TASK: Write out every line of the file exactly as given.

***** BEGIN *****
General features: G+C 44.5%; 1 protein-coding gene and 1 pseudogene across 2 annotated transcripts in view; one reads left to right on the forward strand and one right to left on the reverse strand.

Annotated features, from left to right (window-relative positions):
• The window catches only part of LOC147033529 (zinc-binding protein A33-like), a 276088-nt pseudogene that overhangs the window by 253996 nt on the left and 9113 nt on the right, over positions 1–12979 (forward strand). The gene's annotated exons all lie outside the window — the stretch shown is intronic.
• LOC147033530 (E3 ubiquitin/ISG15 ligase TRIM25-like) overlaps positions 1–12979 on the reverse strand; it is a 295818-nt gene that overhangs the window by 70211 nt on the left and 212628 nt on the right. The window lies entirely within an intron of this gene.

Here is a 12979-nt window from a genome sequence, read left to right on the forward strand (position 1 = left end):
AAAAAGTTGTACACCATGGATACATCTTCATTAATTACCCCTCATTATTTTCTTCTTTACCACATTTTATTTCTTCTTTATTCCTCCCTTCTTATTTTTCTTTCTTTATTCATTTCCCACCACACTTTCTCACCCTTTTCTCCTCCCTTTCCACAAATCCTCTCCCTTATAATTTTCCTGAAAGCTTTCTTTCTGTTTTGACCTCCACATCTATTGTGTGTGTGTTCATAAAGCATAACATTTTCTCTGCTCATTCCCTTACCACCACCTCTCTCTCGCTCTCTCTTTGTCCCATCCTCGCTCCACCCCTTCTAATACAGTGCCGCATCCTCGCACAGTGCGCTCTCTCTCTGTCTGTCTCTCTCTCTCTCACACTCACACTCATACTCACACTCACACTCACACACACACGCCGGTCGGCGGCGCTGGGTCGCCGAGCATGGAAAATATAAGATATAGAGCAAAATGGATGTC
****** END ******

General features: G+C 44.5%; 1 protein-coding gene and 1 pseudogene across 2 annotated transcripts in view; one reads left to right on the forward strand and one right to left on the reverse strand.

Annotated features, from left to right (window-relative positions):
• The window catches only part of LOC147033529 (zinc-binding protein A33-like), a 276088-nt pseudogene that overhangs the window by 253996 nt on the left and 9113 nt on the right, over positions 1–12979 (forward strand). The gene's annotated exons all lie outside the window — the stretch shown is intronic.
• LOC147033530 (E3 ubiquitin/ISG15 ligase TRIM25-like) overlaps positions 1–12979 on the reverse strand; it is a 295818-nt gene that overhangs the window by 70211 nt on the left and 212628 nt on the right. The window lies entirely within an intron of this gene.

Here is a 12979-nt window from a genome sequence, read left to right on the forward strand (position 1 = left end):
AAAAAGTTGTACACCATGGATACATCTTCATTAATTACCCCTCATTATTTTCTTCTTTACCACATTTTATTTCTTCTTTATTCCTCCCTTCTTATTTTTCTTTCTTTATTCATTTCCCACCACACTTTCTCACCCTTTTCTCCTCCCTTTCCACAAATCCTCTCCCTTATAATTTTCCTGAAAGCTTTCTTTCTGTTTTGACCTCCACATCTATTGTGTGTGTGTTCATAAAGCATAACATTTTCTCTGCTCATTCCCTTACCACCACCTCTCTCTCGCTCTCTCTTTGTCCCATCCTCGCTCCACCCCTTCTAATACAGTGCCGCATCCTCGCACAGTGCGCTCTCTCTCTGTCTGTCTCTCTCTCTCTCACACTCACACTCATACTCACACTCACACTCACACACACACGCCGGTCGGCGGCGCTGGGTCGCCGAGCATGGAAAATATAAGATATAGAGCAAAATGGATGTC